Genital warts, also called condyloma, are an extremely common skin infection transmitted by sexual contact. These warts may be found on the genitals, in the mucous membranes of the mouth, near the anus, or in the rectum. Warts are caused by the human papillomavirus (HPV). This is the same virus that can cause pre-cancers of the cervix, and is the reason we perform pap smears. Pre-cancers on the cervix are microscopic growths, while warts are usually obvious growths on the skin.

Most women are more comfortable having warts treated by a gynecologist rather than a dermatologist. We also treat male partners for warts, as well. Relax. There is no shame in having this viral infection of the skin, and we want you to feel comfortable coming to us with this embarrassing but easily solved problem.

We have a number of options for treating warts, depending on the severity and how quickly you want your warts to disappear.

  • Topical application of an immune response creamThis prescription medication is applied by you in the privacy of your home, usually three times a week at bedtime. It is washed off in the morning. The therapy can take 4-6 weeks to resolve the wart(s). There is no damage or scarring to normal skin, but some people experience a mild irritation with this product and usually feel better after skipping one treatment night.
  • Application of acid in the office We can apply a focal dose of topical acid to the wart, which chemically “burns” the wart and makes it disappear. This acid can cause a few minutes of local discomfort at the site where it is applied. The superficial skin cells are destroyed, a scab forms, and the virus-infected skin sloughs off. The medicine is not absorbed by the body, so there are no whole-body side effects. Use of acid is best for quick resolution of one or a few small warts.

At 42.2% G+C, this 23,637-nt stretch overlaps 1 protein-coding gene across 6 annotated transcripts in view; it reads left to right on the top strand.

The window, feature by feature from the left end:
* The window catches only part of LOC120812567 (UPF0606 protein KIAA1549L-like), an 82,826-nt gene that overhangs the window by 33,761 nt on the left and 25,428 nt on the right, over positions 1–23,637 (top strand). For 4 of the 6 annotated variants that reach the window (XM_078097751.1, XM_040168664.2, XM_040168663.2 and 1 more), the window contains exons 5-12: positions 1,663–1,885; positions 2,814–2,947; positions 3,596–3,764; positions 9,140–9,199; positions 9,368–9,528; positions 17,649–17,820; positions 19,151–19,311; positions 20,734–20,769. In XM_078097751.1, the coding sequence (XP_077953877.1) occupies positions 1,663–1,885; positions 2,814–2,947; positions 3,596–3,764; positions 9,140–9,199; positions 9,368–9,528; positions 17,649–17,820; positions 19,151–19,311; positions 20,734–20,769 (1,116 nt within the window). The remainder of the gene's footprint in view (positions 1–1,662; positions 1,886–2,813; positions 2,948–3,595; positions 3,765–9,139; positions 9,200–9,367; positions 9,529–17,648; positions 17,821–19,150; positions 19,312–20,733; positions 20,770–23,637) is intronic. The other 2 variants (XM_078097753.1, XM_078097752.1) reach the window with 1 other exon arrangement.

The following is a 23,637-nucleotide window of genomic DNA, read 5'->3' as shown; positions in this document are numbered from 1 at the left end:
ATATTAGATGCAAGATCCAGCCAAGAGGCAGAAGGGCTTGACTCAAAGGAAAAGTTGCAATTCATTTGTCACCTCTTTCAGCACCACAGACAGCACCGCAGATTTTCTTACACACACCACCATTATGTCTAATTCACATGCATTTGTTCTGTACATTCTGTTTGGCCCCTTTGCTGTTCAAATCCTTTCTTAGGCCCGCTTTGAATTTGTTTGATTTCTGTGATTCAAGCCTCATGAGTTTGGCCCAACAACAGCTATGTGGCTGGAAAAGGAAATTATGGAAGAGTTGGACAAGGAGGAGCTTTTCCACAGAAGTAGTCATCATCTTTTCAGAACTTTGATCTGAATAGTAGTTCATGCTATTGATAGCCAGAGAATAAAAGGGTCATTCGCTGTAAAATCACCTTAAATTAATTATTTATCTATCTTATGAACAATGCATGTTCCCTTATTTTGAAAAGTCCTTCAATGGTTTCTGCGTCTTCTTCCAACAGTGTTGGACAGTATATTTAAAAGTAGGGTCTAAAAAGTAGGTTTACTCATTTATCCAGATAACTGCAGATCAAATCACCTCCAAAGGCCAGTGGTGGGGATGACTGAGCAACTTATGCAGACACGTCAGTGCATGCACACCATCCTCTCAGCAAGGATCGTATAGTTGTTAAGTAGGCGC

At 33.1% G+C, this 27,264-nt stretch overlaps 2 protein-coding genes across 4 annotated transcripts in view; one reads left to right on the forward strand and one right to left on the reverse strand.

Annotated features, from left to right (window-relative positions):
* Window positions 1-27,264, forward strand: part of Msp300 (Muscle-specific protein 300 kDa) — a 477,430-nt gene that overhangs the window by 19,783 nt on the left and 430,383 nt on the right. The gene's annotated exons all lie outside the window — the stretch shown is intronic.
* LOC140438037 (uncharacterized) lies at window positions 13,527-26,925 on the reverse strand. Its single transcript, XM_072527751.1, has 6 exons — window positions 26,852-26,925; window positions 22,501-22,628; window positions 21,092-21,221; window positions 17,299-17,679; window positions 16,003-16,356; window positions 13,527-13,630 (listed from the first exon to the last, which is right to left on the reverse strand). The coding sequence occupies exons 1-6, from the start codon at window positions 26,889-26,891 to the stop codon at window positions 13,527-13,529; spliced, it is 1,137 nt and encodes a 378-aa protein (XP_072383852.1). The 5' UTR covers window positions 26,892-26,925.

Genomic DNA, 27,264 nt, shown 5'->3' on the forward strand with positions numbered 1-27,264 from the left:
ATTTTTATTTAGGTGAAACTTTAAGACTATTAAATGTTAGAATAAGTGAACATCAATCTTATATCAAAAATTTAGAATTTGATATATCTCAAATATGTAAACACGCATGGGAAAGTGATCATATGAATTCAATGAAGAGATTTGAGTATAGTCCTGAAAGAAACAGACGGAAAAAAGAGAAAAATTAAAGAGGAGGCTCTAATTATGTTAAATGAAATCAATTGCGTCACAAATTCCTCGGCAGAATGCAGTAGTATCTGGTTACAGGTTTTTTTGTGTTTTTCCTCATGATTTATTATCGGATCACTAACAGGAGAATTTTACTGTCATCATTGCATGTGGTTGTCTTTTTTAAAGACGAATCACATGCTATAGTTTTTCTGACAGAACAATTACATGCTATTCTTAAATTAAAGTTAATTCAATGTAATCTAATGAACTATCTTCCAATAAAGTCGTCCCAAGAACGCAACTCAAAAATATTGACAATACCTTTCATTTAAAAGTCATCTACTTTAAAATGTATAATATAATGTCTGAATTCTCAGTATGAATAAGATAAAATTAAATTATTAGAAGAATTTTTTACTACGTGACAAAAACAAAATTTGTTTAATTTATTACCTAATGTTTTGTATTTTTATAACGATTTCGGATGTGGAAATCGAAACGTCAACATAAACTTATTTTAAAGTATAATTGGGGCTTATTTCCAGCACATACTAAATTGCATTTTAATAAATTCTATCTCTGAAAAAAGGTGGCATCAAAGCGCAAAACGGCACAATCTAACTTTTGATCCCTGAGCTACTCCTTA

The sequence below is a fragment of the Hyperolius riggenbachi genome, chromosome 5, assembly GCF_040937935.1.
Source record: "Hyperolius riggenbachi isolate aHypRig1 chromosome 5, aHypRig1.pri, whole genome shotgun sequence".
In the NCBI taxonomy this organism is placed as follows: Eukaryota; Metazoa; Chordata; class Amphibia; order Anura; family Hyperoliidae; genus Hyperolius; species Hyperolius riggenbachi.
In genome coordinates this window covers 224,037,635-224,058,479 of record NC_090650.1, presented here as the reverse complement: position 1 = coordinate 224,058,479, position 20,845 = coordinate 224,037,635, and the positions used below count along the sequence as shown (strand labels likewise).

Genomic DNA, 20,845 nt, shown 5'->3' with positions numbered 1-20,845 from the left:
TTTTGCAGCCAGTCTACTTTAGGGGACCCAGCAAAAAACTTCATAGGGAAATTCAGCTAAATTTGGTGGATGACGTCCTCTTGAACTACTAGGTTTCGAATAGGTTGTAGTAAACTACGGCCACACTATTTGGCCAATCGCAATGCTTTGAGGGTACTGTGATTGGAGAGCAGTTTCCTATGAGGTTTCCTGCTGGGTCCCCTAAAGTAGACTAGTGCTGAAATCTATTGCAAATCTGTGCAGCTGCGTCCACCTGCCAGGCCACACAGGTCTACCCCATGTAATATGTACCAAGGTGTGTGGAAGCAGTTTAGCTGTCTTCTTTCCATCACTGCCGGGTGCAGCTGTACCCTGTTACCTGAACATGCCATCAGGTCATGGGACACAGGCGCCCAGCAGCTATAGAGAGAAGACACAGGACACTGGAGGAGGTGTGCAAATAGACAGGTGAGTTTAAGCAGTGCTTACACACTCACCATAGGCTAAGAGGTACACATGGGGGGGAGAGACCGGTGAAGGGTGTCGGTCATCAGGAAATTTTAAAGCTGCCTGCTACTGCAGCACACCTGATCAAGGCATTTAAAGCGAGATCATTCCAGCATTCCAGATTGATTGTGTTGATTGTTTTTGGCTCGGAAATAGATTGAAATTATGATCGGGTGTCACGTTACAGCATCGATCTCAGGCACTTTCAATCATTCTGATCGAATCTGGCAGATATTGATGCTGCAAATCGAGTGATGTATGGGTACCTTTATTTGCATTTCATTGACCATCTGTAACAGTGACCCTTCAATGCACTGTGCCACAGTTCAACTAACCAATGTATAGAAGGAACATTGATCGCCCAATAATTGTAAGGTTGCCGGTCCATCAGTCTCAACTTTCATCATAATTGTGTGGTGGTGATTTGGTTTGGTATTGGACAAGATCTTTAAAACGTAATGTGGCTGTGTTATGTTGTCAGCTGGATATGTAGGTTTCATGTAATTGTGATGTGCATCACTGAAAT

• Cryotherapy or “freezing”Freezing a focal area of skin is another way to rid the wart. While use of acid “burns”, freezing causes a tiny area of frostbite that allows the virus-infected skin to die and slough off. Freezing causes the skin around the wart to blister, and is associated with a few minutes of discomfort while treating, and some mild discomfort later in the day. Freezing can also be used for isolated warts, but is sometimes better for larger areas.
  • Laser surgery Some warts are extensive. A severe case may require an outpatient surgical procedure using a laser to treat. Our physicians are experts at using the most modern and effective technologies to treat warts in the least invasive way. Laser surgery for warts requires general anesthesia and usually a few days for recovery.